Victory Over Violence

Recovering Drug Addicts Credit LR Non Profit For Changing Lives

LITTLE ROCK, Ark. - Six-month-old Zjler is a happy baby. 

"He grows every day. He's my light,” Danielle Adamovic said about her son.  

Adamovic almost did not get to see her son grow up because she was in jail and facing a 10-year prison sentence when she found out she was pregnant. 

"I didn't know what was going to happen to my baby, if I was ever even going to meet him,” Adamovic said. 

When she just 14 years old, she became addicted to drugs and that led her to a life in and out of jail. 

 "The drugs felt good. They made everything feel good. From the first time I did drugs, I thought I wanted them for the rest of my life. I never wanted to be without them again," Adamovic said. 

She felt that way until she met Carla Grantt, the founder and CEO of Mary’s House of Restoration in Little Rock. 

 "I saw a light bulb go on and she said, ‘I want to come to Mary's House,’” Grantt said about Adamovic. 

Mary’s House is a transitional living home for women suffering from the disease of addiction. Grantt started it after she, too, suffered from the disease of addiction. Grantt said she lived addicted to drugs for two decades before finding help at the Friendship House in Kansas City. She has now based her program's model off of the Friendship House.

Women who are drug and alcohol addicts can live at Mary’s House. The facility is also equipped to house at least two women with children at a time.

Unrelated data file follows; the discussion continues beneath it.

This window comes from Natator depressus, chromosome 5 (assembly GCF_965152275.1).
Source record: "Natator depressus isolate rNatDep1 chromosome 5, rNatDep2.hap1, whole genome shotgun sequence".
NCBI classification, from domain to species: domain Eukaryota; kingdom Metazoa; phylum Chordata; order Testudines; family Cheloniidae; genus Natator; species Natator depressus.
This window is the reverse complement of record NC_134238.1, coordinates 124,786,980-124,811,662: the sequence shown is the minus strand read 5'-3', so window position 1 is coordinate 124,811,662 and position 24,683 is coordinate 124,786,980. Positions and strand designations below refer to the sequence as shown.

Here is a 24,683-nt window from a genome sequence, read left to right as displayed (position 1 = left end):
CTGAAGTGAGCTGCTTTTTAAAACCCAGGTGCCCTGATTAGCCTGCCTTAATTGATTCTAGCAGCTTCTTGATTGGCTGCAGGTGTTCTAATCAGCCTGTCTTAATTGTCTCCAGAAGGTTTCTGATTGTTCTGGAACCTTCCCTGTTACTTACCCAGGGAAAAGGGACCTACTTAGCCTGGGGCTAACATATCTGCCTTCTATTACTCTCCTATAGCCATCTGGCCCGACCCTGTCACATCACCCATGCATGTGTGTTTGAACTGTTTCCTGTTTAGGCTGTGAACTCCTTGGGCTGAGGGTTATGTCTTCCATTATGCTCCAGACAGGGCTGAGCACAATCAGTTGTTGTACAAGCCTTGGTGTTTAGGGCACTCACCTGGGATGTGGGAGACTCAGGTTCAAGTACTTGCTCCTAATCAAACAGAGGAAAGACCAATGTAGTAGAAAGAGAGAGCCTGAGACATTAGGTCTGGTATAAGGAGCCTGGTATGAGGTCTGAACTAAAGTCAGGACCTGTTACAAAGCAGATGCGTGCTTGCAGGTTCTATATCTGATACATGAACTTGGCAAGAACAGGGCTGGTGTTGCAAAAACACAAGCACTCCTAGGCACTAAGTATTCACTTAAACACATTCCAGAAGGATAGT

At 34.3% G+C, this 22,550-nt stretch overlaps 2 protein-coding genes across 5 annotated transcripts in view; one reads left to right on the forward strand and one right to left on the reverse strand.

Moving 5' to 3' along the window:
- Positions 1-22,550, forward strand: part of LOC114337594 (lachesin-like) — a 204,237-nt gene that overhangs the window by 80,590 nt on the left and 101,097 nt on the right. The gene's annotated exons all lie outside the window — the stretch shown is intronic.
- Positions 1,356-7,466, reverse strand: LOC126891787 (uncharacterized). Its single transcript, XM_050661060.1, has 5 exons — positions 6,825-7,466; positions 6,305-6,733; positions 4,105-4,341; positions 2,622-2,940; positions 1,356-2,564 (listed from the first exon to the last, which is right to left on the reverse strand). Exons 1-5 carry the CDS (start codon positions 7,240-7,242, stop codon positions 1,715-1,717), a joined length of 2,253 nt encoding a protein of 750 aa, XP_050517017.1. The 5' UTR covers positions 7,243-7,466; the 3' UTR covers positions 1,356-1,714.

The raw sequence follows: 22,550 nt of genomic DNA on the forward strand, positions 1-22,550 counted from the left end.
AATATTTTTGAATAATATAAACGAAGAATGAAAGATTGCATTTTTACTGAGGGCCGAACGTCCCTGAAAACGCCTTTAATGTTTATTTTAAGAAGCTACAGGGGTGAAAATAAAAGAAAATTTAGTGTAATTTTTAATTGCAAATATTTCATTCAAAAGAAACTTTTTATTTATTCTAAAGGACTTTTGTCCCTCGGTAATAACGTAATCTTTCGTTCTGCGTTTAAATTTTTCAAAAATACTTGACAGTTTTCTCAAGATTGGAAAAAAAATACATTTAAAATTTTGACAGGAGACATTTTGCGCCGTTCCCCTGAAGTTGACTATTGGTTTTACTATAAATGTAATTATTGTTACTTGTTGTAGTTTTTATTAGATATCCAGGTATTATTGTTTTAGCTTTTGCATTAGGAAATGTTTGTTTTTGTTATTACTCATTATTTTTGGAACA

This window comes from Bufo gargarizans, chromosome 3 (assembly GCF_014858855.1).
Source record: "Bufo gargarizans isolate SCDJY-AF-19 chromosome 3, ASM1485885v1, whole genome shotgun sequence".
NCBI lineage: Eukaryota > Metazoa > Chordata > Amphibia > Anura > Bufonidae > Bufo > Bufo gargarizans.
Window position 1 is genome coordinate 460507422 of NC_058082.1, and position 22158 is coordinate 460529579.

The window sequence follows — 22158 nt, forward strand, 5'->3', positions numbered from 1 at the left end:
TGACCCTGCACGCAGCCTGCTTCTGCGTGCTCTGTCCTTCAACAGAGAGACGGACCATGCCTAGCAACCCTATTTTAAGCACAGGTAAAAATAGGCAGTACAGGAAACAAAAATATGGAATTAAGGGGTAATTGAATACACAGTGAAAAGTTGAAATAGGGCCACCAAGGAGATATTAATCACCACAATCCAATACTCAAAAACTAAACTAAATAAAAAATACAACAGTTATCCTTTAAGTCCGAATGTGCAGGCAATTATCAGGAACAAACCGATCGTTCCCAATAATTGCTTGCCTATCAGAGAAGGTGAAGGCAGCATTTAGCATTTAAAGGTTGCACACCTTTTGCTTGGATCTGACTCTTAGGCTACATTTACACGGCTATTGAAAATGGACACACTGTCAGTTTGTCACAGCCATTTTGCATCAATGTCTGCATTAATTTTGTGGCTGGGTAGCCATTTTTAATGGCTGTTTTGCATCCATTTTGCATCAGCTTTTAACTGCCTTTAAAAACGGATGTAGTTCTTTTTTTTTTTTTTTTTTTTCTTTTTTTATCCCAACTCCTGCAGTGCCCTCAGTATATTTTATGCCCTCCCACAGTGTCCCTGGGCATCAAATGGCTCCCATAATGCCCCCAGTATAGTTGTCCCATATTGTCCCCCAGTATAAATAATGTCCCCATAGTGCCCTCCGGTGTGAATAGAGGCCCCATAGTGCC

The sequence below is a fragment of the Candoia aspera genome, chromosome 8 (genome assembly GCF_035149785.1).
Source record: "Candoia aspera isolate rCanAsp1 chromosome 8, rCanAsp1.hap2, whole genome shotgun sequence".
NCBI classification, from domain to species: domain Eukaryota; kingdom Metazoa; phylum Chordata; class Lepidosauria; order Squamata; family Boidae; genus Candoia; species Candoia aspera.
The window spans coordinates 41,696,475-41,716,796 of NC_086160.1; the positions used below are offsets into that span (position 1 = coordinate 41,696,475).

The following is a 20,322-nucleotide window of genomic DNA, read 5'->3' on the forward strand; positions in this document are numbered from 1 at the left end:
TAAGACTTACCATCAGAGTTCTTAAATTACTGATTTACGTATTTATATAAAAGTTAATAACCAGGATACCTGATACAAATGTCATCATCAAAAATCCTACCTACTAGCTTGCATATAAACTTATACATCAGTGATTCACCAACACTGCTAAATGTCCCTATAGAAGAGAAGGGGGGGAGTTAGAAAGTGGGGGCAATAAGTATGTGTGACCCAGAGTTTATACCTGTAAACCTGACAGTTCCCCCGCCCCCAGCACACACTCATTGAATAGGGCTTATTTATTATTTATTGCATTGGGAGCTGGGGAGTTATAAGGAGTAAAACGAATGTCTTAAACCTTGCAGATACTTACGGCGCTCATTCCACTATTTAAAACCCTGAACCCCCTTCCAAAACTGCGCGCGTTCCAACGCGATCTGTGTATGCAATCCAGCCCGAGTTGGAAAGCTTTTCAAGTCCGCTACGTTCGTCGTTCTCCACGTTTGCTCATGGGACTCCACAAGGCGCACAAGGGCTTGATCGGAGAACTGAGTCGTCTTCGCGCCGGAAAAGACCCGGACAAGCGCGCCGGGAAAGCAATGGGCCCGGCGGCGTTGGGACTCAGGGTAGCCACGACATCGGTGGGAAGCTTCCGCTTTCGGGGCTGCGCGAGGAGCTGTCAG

Carrie Truett said Mary’s House worked for her. 

"I was very broken, hopeless and I needed somebody," Truett said. 

She came to Mary’s House after doing time in jail. 

"The last time that I was incarcerated, I lost my daughter to foster care for some bad choices that I made," she said. “It [drugs] finally took its toll when it took my daughter." 

Truett put in the hard work, learning that she was not worthless and that she could change. After spending months at Mary’s House, she graduated from the program, moved out on her own and received custody of her daughter. She still attends evening group sessions at Mary’s House. 

“Anybody that knows me here in Little rock, Arkansas, knows if they see me today, they know that I'm a different person, completely different. This place has completely turned my life around," she said. 

As for Adamovic, a judge recently gave her a sentence of three years of probation and six additional months at Mary’s House instead of a ten year prison sentence. 

Mary’s House can currently fit up to ten women, but Grantt’s goal is to one day have a larger house that fits more women. If you would like to help, you can contact Grantt at 501-952-9764 or mail donations to P.O. Box 193504, Little Rock, Arkansas 72219.


More Stories

Latest News